Never before have there been so many considerations when it comes to sire selection.
There is a whole plethora of considerations now outside of the core production and fertility traits that bulls were traditionally appraised on.
There is no doubt in my mind that breeding low methane-emitting cows is going to be an important factor in the years to come. The introduction of the carbon sub-index in the EBI is the first step on that journey.
With confirmation that the early slaughter of calves less than eight weeks of age is to be banned from next year, farmers who have been sending calves for slaughter will have to find alternative outlets.
Breeding higher beef merit calves is one obvious solution and it’s the preferred direction for the industry to go in.
Combined with a national genotyping programme to ensure accuracy of parentage and the reliability of the calf’s commercial beef value (CBV), the sire or dam breed could soon become irrelevant. Instead, the important figure will be the CBV.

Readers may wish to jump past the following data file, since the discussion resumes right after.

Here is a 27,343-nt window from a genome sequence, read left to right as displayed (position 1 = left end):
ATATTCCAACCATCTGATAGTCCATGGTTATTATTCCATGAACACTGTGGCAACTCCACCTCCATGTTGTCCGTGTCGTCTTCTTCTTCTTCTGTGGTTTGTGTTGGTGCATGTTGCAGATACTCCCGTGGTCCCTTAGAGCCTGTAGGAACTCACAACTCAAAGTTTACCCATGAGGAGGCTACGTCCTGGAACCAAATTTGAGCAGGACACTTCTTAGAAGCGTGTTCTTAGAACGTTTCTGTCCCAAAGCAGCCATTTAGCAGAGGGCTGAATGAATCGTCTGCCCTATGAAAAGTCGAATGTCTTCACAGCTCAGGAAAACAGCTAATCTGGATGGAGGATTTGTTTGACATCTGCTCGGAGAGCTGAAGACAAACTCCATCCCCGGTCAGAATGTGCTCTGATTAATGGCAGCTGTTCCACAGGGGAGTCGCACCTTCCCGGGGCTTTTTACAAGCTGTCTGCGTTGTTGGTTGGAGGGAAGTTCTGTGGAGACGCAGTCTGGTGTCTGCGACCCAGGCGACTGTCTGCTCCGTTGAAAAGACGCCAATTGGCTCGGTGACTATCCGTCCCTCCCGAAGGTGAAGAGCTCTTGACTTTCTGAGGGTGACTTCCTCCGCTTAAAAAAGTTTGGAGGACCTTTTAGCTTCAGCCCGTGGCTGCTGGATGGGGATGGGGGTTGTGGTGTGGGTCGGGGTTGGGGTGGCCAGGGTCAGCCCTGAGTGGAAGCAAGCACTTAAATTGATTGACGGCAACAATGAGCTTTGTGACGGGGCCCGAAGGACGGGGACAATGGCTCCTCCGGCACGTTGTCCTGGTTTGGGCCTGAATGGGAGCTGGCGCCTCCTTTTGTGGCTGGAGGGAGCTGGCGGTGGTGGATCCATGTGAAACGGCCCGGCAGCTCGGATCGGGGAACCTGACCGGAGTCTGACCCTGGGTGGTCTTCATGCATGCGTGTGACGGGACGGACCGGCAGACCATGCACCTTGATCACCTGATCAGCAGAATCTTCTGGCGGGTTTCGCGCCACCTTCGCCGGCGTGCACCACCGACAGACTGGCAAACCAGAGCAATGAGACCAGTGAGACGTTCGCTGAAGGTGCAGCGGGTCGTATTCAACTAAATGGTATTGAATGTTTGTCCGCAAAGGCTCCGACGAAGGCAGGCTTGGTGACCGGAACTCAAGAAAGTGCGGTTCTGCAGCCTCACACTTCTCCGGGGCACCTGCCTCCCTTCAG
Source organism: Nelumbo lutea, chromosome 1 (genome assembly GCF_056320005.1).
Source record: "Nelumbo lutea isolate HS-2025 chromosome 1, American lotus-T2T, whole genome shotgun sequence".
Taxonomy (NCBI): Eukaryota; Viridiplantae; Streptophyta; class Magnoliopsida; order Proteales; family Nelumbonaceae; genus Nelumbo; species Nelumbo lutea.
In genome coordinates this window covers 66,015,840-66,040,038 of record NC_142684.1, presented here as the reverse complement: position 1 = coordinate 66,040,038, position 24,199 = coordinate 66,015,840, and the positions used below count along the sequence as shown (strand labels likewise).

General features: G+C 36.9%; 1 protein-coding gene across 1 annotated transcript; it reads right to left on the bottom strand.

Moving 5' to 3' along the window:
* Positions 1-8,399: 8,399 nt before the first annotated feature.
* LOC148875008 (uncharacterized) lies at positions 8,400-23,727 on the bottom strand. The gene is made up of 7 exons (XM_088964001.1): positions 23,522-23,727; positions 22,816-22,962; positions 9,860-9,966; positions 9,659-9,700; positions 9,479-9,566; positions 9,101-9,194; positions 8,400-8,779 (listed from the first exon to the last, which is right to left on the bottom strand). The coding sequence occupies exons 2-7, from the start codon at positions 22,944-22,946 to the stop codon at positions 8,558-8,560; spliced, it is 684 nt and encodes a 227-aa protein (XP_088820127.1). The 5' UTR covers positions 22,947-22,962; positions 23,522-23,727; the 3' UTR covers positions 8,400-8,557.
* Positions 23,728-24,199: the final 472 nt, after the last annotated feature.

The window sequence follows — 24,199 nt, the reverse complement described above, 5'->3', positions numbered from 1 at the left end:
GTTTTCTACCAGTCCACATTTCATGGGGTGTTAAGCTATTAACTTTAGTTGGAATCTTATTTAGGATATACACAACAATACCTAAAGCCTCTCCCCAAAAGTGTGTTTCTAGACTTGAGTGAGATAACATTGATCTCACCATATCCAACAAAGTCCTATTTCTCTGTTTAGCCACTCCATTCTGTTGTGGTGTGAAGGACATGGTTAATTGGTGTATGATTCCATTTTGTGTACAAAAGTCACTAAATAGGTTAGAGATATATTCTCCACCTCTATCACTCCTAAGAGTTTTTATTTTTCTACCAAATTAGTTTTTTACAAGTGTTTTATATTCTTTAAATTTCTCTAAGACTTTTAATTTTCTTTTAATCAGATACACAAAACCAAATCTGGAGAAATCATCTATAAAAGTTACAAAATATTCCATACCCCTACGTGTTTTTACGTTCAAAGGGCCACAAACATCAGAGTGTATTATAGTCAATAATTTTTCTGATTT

For this to work, we need dairy and beef farmers to buy into it. The cost to dairy farmers will be more sexed semen, more beef AI, and using more bulls with a higher beef value, which may result in longer gestation lengths and harder calvings.
In my opinion and with the increased use of beef AI on the dairy herd in mind, I believe that breeding dairy cows with good fertility is more important than ever.
Research has shown that cows with a high fertility sub-index return to cycling activity sooner and have a greater chance of going in calf in the first three weeks.
Using more beef bull is going to test the compact calving model that farmers have spent generations trying to perfect.
Fertility is critical for both reducing greenhouse gas emissions and farm profit and so the relative emphasis placed on it should be increased.